There is too much risk and uncertainty out there.  It is essential to find people who can help you see issues and problems that you are ignoring.  They also help you to discover the things that you don’t know that you don’t know.

Toddi Gutner has a post at Business on Main that helps explain how to become a “coachable” entrepreneur.

Finding Balance Between Family and Business

I have written often about the challenges for entrepreneurs of finding balance between the strong, often conflicting pulls from family and from their business.

Toddi Gutner offers three case studies on entrepreneurs who have worked at finding this balance in a recent piece at Business on Main.

One entrepreneur uses mobile technology, one has built a team, and one has become a master at the art of time management.  You can read more here.

Building Community Through Hiring — A Follow-up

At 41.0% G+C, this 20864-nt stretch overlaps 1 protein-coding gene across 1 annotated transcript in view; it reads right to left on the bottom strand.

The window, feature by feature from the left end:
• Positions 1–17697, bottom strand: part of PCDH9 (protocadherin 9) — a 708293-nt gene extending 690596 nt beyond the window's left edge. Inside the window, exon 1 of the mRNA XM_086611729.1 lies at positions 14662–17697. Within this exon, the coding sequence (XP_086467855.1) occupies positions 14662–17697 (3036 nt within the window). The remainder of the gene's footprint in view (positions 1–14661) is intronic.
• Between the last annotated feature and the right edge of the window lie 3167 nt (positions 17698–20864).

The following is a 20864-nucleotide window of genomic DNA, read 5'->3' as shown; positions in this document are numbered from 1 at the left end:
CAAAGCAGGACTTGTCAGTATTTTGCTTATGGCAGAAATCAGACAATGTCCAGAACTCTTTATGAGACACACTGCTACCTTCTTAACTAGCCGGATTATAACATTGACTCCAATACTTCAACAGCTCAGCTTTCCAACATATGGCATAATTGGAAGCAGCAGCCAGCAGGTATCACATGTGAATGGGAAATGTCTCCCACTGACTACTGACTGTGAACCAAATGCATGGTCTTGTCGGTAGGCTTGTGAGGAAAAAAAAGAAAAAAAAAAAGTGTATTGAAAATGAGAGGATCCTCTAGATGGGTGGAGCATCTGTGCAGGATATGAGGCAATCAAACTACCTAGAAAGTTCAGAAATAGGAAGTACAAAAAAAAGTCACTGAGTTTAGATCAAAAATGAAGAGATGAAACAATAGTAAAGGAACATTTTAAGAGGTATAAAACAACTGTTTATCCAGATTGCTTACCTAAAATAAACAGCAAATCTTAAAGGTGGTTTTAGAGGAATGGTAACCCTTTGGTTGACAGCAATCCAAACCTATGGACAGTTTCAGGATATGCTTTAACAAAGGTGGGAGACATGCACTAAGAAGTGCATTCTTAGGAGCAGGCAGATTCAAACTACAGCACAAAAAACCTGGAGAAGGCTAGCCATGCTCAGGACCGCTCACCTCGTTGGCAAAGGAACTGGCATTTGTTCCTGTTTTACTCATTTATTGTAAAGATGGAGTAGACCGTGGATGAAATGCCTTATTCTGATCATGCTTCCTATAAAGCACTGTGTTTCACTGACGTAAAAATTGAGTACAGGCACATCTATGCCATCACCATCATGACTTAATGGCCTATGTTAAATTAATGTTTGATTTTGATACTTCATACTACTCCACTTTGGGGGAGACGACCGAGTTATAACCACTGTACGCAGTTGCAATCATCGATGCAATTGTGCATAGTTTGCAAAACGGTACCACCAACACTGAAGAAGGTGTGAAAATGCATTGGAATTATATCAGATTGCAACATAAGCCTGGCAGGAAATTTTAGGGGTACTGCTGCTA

I wrote a post back in October about a program that is encouraging small businesses to hire released inmates who have participated in an educational program.

Fox News picked up on my post and contacted us about running a story on the program I wrote about.  They ran a story that highlights inmates who have had success with this program.  Well worth a view, which can see here.

Building Community Throught Hiring

Owning a business gives entrepreneurs the freedom to pursue more
than simply income and wealth from their businesses. Many choose to use
their businesses to become building blocks to help improve their
community.

Several students at Belmont University are